told that this ration would not give the gestating and lactating sows
enough energy. But when the first litters came out of the south
row, the pigs and sows looked great, says Dick. Sanitation
Now they let the sows self-feed this fiber-rich mix through gesta- Many swine diseases are
tion and nursing. This ration has also cleared up the occasional
transferred by fecal-oral route,
constipation in farrowing sows. Nursing pigs begin to eat a little
and a sow is carrying that fecal
material on her skin. Before
The Thompsons now make sure the sows are vaccinated before sows are moved into the far-
farrowing in addition to vaccinating pigs at castration and at 40 rowing facilities, you can simply
lbs. Death loss is way down, reports Dick. hose them down and let them
air dry. 3 Some producers
The Thompsons did not strictly follow herd depopulation, but they
move sows onto a hog cart in
made a “break” in production that took pressure off them and off
order to hose them down. The
the system, a break that allowed them to find a different approach.
pens that sows move to should
be kept clean and dry.
To prevent disease, the usage and timing of vaccines is
critical, as is the timing of planned exposure and alternative
solutions that include probiotics or herbs. Most vaccination
programs are not different for antibiotic-free systems and
conventional ones. And most vaccination programs are
farm-specific. On antibiotic-free farms, vaccinations are
additional “insurance,” since any rescue antibiotics will push
those pigs to a different market.
Sows and gilts should be immunized prior to farrowing to
improve piglet health. The animals should be vaccinated to
assure transfer of protective maternal antibodies to their pigs
as an aid in preventing neonatal diarrhea. Consult with your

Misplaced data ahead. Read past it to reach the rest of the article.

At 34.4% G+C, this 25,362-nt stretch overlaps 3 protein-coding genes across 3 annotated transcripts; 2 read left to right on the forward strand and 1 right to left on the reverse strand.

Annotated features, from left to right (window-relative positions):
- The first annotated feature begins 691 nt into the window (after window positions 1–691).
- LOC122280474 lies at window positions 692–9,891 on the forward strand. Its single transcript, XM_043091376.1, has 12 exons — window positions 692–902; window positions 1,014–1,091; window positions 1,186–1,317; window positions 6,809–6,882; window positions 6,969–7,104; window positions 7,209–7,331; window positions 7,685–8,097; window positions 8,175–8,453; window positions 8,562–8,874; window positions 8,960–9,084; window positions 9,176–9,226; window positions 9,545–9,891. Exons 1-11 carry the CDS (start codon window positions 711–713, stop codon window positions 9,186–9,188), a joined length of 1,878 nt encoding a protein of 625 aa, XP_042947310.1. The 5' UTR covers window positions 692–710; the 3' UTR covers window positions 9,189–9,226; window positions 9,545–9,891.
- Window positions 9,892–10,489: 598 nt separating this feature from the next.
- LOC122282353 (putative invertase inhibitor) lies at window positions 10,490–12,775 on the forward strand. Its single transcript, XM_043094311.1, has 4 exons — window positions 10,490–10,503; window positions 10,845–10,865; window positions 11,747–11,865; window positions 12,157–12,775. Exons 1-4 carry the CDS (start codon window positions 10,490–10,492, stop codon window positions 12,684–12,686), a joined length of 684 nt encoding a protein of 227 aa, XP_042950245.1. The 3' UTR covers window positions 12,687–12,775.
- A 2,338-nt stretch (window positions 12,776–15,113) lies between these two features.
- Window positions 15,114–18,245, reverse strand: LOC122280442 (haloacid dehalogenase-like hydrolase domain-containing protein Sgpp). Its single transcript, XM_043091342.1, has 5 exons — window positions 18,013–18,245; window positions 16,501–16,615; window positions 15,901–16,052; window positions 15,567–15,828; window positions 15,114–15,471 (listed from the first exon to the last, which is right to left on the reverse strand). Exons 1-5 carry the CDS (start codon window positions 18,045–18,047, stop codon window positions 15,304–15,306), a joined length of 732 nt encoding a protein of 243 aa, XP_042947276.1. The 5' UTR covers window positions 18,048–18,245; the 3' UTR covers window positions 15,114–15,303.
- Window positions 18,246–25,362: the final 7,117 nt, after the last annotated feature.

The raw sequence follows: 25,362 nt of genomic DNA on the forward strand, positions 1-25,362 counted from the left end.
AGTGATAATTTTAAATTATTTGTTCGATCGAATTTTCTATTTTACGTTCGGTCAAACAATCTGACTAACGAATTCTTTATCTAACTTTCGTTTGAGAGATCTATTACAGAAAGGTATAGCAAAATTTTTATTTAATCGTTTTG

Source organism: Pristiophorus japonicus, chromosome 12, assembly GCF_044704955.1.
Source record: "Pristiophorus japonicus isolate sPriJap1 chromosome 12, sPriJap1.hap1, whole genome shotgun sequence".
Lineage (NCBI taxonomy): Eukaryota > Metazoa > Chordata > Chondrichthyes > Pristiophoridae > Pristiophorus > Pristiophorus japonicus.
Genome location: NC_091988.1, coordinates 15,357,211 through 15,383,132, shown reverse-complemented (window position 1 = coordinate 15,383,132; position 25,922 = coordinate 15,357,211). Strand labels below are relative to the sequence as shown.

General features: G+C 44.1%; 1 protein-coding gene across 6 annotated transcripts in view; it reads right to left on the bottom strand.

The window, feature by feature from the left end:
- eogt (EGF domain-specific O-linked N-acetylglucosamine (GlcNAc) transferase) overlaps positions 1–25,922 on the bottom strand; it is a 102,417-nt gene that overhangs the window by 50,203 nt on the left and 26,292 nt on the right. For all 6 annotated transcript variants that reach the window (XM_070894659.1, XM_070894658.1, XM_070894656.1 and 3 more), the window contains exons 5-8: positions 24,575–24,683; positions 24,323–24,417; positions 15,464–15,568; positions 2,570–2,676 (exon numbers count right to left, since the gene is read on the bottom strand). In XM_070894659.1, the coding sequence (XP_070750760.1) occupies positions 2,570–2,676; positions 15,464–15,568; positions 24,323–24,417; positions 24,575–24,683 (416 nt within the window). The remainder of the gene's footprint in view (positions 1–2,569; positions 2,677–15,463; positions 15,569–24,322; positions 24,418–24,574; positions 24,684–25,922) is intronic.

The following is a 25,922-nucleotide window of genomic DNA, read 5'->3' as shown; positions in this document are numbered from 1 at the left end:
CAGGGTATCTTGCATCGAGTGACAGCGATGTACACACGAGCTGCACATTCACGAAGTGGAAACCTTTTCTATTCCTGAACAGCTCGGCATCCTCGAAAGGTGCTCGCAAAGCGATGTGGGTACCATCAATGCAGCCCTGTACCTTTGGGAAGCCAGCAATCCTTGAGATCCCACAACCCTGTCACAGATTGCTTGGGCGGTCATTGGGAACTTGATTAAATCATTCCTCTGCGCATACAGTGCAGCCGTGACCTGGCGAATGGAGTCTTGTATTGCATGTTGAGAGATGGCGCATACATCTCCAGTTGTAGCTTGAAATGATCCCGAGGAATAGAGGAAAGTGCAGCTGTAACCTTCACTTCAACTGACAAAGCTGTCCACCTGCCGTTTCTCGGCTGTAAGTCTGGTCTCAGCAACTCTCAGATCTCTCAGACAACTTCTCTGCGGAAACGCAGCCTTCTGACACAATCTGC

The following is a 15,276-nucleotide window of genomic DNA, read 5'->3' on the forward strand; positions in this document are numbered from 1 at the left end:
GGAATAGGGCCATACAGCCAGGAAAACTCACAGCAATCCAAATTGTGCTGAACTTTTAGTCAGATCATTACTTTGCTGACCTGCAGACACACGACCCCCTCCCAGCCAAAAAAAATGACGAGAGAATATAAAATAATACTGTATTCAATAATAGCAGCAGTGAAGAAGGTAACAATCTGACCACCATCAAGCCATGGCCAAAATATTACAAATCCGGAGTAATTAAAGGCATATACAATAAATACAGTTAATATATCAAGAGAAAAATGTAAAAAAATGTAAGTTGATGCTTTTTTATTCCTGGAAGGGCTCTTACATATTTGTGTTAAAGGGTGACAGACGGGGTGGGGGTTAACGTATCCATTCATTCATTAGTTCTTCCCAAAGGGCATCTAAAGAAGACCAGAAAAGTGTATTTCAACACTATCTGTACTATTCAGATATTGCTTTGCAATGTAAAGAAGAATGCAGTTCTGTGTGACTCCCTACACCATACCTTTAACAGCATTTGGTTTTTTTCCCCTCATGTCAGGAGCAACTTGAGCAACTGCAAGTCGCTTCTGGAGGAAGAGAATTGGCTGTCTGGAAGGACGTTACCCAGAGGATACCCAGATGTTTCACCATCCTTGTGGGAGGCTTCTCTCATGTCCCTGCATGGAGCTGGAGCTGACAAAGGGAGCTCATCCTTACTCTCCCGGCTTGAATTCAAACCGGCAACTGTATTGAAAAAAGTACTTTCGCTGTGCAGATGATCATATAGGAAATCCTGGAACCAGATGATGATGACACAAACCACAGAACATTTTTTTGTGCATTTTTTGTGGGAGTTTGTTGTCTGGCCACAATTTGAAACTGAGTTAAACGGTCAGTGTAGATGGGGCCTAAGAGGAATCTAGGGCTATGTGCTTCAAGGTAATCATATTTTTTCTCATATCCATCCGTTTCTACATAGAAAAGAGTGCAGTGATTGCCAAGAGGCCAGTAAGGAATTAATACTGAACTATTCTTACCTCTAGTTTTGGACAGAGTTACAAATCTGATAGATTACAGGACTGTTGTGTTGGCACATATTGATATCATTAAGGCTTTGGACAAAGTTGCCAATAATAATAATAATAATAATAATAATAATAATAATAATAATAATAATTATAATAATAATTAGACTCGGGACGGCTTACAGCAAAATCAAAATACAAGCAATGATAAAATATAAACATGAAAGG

vet on a vaccination program. Typical vaccinations are:
❍ Enterotoxigenic strains of Escherichia coli producing
heat-labile toxin or having the K99, K98YP, or F41 ad-
Cleaning sows before farrowing is particularly useful in herds
with a history of Clostridium.
III. Breeding Herd – p 4 Herd Health Guide, June 2007
❍ Clostridium perfringens type C bacterin and toxoid. (The
E. coli and C. perfringens are given in one shot.);
❍ Pasturella multocida type A and D and Bordetella
bronchiseptica in herds with rhinitis.
For reproductive health, sows and gilts should also be vacci-
nated to prevent reproductive failure caused by porcine
parvovirus (PPV), Erysipelothrix rhusiopathiae, Leptospira
canicola, L. grippotyphosa, L. hardjo, L.
icterohaemorrhagiae, and L. pomona (also in one shot).
These should be given after farrowing, before re-breeding.
Most producers vaccinate sows at weaning. Boars should
also receive these vaccinations twice per year.
Sows and boars that were brought onto the farm should
have received vaccinations for: ileitis (Lawsonia); SIV, swine
Wow: “The old refrigera-
influenza virus; Mycoplasma hyopneumoniae; and PCV
(Porcine circovirus) before introduction. Give them a booster tor you keep vaccines in
shot twice a year or per label directions may cycle colder at night
and get below freezing.”
The breeding herd can be further immunized through expo-
sure by the process referred to as feedback. Feces and/or
bedding from farrowing boxes or nests can be fed into pens
where the breeding stock is housed (especially feces from
scouring pigs), no less than four weeks prior to farrowing to
produce maximum colostral antibodies. This interval allows
time for antibodies to form and be transferred to colostrum.
Mummified fetuses, placentas, and feces from the farrowing
area can also be fed every other day for a total of three
feedings. Material used for feedback should not be saved or
In this way, the gestating sows’ resistance stays current with
the shifting populations of microbes on your farm. Feed-
back is a simple and inexpensive way to accomplish the